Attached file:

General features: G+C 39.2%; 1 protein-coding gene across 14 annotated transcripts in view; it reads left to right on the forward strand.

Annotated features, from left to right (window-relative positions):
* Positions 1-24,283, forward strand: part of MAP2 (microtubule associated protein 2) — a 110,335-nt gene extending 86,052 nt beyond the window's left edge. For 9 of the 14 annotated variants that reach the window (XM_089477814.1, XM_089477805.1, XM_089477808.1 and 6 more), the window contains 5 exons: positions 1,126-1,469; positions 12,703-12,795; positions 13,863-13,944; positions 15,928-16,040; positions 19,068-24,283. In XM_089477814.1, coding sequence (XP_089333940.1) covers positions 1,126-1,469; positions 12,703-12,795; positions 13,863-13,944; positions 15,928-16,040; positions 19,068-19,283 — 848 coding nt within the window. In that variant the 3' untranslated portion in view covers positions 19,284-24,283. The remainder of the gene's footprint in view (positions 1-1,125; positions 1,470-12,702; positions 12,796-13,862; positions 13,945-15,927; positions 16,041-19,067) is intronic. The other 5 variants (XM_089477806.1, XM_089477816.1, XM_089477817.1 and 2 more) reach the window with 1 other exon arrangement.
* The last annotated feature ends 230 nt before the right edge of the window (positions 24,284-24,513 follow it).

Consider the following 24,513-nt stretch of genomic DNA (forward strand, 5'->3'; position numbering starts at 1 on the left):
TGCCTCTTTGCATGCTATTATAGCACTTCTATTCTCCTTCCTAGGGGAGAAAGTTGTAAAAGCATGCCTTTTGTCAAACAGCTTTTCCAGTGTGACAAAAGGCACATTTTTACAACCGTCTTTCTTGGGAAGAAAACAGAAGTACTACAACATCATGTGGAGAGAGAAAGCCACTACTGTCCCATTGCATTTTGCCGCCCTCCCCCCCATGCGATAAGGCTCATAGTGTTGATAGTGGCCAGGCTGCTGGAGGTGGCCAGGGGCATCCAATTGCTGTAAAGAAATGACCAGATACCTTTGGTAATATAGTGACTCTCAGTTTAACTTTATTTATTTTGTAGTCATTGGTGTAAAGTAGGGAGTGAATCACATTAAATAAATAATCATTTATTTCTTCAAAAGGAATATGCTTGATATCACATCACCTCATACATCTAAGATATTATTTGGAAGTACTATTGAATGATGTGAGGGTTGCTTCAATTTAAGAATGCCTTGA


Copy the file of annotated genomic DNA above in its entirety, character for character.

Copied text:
General features: G+C 39.2%; 1 protein-coding gene across 14 annotated transcripts in view; it reads left to right on the forward strand.

Annotated features, from left to right (window-relative positions):
* Positions 1-24,283, forward strand: part of MAP2 (microtubule associated protein 2) — a 110,335-nt gene extending 86,052 nt beyond the window's left edge. For 9 of the 14 annotated variants that reach the window (XM_089477814.1, XM_089477805.1, XM_089477808.1 and 6 more), the window contains 5 exons: positions 1,126-1,469; positions 12,703-12,795; positions 13,863-13,944; positions 15,928-16,040; positions 19,068-24,283. In XM_089477814.1, coding sequence (XP_089333940.1) covers positions 1,126-1,469; positions 12,703-12,795; positions 13,863-13,944; positions 15,928-16,040; positions 19,068-19,283 — 848 coding nt within the window. In that variant the 3' untranslated portion in view covers positions 19,284-24,283. The remainder of the gene's footprint in view (positions 1-1,125; positions 1,470-12,702; positions 12,796-13,862; positions 13,945-15,927; positions 16,041-19,067) is intronic. The other 5 variants (XM_089477806.1, XM_089477816.1, XM_089477817.1 and 2 more) reach the window with 1 other exon arrangement.
* The last annotated feature ends 230 nt before the right edge of the window (positions 24,284-24,513 follow it).

Consider the following 24,513-nt stretch of genomic DNA (forward strand, 5'->3'; position numbering starts at 1 on the left):
TGCCTCTTTGCATGCTATTATAGCACTTCTATTCTCCTTCCTAGGGGAGAAAGTTGTAAAAGCATGCCTTTTGTCAAACAGCTTTTCCAGTGTGACAAAAGGCACATTTTTACAACCGTCTTTCTTGGGAAGAAAACAGAAGTACTACAACATCATGTGGAGAGAGAAAGCCACTACTGTCCCATTGCATTTTGCCGCCCTCCCCCCCATGCGATAAGGCTCATAGTGTTGATAGTGGCCAGGCTGCTGGAGGTGGCCAGGGGCATCCAATTGCTGTAAAGAAATGACCAGATACCTTTGGTAATATAGTGACTCTCAGTTTAACTTTATTTATTTTGTAGTCATTGGTGTAAAGTAGGGAGTGAATCACATTAAATAAATAATCATTTATTTCTTCAAAAGGAATATGCTTGATATCACATCACCTCATACATCTAAGATATTATTTGGAAGTACTATTGAATGATGTGAGGGTTGCTTCAATTTAAGAATGCCTTGA